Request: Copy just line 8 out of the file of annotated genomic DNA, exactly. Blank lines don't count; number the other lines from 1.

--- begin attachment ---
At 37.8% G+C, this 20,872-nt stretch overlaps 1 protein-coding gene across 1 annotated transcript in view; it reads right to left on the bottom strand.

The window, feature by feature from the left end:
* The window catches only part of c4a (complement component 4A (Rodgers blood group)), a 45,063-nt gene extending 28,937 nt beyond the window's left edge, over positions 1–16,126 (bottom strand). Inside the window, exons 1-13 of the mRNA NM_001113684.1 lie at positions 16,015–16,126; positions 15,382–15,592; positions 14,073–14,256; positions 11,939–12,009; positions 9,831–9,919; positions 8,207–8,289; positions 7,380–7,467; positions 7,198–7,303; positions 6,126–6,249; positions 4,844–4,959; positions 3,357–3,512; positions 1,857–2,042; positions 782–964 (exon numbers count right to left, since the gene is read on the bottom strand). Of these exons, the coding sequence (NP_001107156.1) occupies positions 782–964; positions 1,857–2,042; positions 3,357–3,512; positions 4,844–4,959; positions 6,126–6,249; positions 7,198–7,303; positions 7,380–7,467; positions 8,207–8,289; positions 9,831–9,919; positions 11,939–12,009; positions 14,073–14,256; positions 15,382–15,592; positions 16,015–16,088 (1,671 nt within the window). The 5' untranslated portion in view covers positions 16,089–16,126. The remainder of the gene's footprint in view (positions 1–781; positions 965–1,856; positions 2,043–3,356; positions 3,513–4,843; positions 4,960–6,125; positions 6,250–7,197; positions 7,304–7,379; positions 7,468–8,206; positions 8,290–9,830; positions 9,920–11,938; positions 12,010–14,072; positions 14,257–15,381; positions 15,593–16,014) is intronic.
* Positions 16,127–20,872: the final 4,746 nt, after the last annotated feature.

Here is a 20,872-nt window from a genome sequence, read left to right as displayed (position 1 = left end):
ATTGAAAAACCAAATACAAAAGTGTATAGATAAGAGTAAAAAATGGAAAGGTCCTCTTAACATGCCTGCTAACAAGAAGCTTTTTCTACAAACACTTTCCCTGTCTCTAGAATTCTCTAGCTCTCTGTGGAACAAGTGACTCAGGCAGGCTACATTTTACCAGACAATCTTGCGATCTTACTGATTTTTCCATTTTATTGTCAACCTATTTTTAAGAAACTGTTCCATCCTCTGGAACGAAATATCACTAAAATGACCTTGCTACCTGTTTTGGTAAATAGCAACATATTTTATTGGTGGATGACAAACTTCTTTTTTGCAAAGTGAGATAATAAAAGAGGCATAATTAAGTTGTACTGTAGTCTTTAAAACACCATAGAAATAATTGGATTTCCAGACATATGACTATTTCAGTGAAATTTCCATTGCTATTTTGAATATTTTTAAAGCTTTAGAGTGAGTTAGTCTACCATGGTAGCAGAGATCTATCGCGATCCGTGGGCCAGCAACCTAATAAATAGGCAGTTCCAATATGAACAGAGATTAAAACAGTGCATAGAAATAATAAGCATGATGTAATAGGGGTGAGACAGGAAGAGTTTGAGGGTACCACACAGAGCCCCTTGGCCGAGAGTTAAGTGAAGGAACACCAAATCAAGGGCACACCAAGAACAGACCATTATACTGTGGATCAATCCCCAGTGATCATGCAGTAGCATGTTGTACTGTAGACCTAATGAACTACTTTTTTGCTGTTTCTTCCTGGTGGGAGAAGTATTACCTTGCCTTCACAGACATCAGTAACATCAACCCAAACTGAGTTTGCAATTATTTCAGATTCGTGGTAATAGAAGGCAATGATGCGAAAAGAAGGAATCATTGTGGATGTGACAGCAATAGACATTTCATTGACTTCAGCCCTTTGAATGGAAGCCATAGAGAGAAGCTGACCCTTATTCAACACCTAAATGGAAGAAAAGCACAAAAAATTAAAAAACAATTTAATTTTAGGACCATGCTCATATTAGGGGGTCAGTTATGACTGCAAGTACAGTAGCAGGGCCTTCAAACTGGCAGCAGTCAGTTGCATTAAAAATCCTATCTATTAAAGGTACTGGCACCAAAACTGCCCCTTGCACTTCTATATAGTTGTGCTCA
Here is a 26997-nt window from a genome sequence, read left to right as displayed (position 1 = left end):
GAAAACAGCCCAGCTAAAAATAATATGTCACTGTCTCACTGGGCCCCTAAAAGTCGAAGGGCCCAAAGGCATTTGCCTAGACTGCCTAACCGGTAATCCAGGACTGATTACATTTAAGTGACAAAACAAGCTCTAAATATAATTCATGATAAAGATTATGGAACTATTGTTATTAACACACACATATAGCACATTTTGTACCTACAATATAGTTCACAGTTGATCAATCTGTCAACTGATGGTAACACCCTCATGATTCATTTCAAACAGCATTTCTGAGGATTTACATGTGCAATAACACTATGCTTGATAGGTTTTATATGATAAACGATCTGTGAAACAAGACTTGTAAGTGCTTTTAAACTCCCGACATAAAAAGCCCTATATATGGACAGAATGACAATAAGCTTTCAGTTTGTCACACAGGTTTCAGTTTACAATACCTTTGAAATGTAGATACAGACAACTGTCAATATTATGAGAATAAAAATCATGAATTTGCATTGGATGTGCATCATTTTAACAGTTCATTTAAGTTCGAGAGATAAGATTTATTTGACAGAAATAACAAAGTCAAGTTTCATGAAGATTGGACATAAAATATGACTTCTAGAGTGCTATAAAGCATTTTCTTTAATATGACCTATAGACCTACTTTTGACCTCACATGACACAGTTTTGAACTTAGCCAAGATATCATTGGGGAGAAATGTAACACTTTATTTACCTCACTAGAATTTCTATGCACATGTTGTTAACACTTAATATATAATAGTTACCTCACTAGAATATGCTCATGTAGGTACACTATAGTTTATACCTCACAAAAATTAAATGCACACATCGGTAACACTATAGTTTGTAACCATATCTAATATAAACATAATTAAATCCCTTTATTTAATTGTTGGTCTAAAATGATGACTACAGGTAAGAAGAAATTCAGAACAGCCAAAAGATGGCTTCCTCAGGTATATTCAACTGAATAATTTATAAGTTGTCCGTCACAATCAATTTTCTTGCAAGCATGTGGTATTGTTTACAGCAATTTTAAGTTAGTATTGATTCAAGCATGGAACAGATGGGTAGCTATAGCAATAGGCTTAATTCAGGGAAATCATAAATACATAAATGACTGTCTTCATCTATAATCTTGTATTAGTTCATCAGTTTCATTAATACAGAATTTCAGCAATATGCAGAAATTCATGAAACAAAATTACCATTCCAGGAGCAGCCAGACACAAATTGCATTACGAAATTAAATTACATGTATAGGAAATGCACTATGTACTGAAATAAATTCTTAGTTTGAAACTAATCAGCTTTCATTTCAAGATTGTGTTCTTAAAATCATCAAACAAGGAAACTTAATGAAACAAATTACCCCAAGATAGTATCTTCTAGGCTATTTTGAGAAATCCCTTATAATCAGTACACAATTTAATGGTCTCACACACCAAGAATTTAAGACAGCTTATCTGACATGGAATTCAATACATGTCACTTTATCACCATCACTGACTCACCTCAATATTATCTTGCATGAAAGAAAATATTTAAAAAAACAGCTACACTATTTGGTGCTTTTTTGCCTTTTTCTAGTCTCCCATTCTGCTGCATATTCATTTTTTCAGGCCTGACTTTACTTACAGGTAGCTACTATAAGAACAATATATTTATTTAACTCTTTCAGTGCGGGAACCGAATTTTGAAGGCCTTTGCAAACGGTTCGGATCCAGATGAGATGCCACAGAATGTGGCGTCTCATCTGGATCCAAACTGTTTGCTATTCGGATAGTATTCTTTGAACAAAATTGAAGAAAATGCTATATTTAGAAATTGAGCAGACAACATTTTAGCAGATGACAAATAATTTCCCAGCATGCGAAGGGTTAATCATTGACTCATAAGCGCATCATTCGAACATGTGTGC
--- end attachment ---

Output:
GAAAACAGCCCAGCTAAAAATAATATGTCACTGTCTCACTGGGCCCCTAAAAGTCGAAGGGCCCAAAGGCATTTGCCTAGACTGCCTAACCGGTAATCCAGGACTGATTACATTTAAGTGACAAAACAAGCTCTAAATATAATTCATGATAAAGATTATGGAACTATTGTTATTAACACACACATATAGCACATTTTGTACCTACAATATAGTTCACAGTTGATCAATCTGTCAACTGATGGTAACACCCTCATGATTCATTTCAAACAGCATTTCTGAGGATTTACATGTGCAATAACACTATGCTTGATAGGTTTTATATGATAAACGATCTGTGAAACAAGACTTGTAAGTGCTTTTAAACTCCCGACATAAAAAGCCCTATATATGGACAGAATGACAATAAGCTTTCAGTTTGTCACACAGGTTTCAGTTTACAATACCTTTGAAATGTAGATACAGACAACTGTCAATATTATGAGAATAAAAATCATGAATTTGCATTGGATGTGCATCATTTTAACAGTTCATTTAAGTTCGAGAGATAAGATTTATTTGACAGAAATAACAAAGTCAAGTTTCATGAAGATTGGACATAAAATATGACTTCTAGAGTGCTATAAAGCATTTTCTTTAATATGACCTATAGACCTACTTTTGACCTCACATGACACAGTTTTGAACTTAGCCAAGATATCATTGGGGAGAAATGTAACACTTTATTTACCTCACTAGAATTTCTATGCACATGTTGTTAACACTTAATATATAATAGTTACCTCACTAGAATATGCTCATGTAGGTACACTATAGTTTATACCTCACAAAAATTAAATGCACACATCGGTAACACTATAGTTTGTAACCATATCTAATATAAACATAATTAAATCCCTTTATTTAATTGTTGGTCTAAAATGATGACTACAGGTAAGAAGAAATTCAGAACAGCCAAAAGATGGCTTCCTCAGGTATATTCAACTGAATAATTTATAAGTTGTCCGTCACAATCAATTTTCTTGCAAGCATGTGGTATTGTTTACAGCAATTTTAAGTTAGTATTGATTCAAGCATGGAACAGATGGGTAGCTATAGCAATAGGCTTAATTCAGGGAAATCATAAATACATAAATGACTGTCTTCATCTATAATCTTGTATTAGTTCATCAGTTTCATTAATACAGAATTTCAGCAATATGCAGAAATTCATGAAACAAAATTACCATTCCAGGAGCAGCCAGACACAAATTGCATTACGAAATTAAATTACATGTATAGGAAATGCACTATGTACTGAAATAAATTCTTAGTTTGAAACTAATCAGCTTTCATTTCAAGATTGTGTTCTTAAAATCATCAAACAAGGAAACTTAATGAAACAAATTACCCCAAGATAGTATCTTCTAGGCTATTTTGAGAAATCCCTTATAATCAGTACACAATTTAATGGTCTCACACACCAAGAATTTAAGACAGCTTATCTGACATGGAATTCAATACATGTCACTTTATCACCATCACTGACTCACCTCAATATTATCTTGCATGAAAGAAAATATTTAAAAAAACAGCTACACTATTTGGTGCTTTTTTGCCTTTTTCTAGTCTCCCATTCTGCTGCATATTCATTTTTTCAGGCCTGACTTTACTTACAGGTAGCTACTATAAGAACAATATATTTATTTAACTCTTTCAGTGCGGGAACCGAATTTTGAAGGCCTTTGCAAACGGTTCGGATCCAGATGAGATGCCACAGAATGTGGCGTCTCATCTGGATCCAAACTGTTTGCTATTCGGATAGTATTCTTTGAACAAAATTGAAGAAAATGCTATATTTAGAAATTGAGCAGACAACATTTTAGCAGATGACAAATAATTTCCCAGCATGCGAAGGGTTAATCATTGACTCATAAGCGCATCATTCGAACATGTGTGC